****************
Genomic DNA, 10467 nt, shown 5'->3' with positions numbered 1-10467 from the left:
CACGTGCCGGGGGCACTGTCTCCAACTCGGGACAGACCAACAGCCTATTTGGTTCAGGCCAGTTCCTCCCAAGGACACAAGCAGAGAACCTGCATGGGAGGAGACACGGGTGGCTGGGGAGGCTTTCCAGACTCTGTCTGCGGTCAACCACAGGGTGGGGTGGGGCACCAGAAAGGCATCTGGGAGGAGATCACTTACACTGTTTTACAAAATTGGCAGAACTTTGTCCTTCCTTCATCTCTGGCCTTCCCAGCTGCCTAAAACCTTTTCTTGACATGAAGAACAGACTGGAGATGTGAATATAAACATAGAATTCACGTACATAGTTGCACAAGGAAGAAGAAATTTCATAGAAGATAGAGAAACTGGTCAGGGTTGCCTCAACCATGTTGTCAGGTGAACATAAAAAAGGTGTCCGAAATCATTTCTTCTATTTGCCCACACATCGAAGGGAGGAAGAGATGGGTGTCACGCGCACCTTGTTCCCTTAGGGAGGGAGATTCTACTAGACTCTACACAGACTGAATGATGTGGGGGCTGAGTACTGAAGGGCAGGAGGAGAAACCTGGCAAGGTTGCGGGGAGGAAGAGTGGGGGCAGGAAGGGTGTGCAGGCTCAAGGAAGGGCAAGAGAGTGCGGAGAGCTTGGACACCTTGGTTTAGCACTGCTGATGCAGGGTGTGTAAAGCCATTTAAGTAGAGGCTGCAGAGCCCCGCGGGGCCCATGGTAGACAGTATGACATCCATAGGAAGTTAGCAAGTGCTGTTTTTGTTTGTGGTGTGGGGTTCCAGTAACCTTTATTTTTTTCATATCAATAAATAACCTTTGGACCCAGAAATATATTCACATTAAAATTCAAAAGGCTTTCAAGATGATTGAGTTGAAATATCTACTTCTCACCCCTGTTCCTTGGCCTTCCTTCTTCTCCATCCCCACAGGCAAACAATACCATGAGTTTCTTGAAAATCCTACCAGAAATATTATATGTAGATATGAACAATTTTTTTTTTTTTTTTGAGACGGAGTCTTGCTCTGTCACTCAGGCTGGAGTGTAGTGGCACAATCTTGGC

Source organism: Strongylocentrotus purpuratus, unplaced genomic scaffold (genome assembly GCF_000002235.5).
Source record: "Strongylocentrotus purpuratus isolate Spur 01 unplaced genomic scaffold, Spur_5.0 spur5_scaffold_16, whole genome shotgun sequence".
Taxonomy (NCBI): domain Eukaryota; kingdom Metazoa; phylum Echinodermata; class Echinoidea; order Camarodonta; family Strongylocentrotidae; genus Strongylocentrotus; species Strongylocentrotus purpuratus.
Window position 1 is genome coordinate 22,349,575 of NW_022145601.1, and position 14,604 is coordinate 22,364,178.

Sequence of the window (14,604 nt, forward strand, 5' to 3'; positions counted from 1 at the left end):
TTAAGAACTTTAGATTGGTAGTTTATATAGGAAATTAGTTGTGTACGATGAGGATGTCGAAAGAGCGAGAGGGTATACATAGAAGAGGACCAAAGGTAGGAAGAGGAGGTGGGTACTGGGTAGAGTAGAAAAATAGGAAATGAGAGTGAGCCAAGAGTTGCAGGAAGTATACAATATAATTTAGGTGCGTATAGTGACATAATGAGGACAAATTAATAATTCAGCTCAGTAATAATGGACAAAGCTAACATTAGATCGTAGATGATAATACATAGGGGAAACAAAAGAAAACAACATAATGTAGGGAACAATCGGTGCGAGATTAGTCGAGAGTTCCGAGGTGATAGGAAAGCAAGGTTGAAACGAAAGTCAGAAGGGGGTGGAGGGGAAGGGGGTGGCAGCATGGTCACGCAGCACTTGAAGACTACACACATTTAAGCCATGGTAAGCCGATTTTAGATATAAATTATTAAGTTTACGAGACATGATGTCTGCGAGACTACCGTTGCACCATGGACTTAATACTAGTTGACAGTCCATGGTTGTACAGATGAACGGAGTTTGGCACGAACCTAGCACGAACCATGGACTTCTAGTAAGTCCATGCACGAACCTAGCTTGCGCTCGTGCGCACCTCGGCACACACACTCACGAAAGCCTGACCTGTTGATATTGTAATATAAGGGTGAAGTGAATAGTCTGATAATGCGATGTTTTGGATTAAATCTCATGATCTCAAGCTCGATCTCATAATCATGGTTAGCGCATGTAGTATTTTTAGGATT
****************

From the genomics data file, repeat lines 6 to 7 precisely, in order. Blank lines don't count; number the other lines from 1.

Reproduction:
Window position 1 is genome coordinate 22,349,575 of NW_022145601.1, and position 14,604 is coordinate 22,364,178.

Sequence of the window (14,604 nt, forward strand, 5' to 3'; positions counted from 1 at the left end):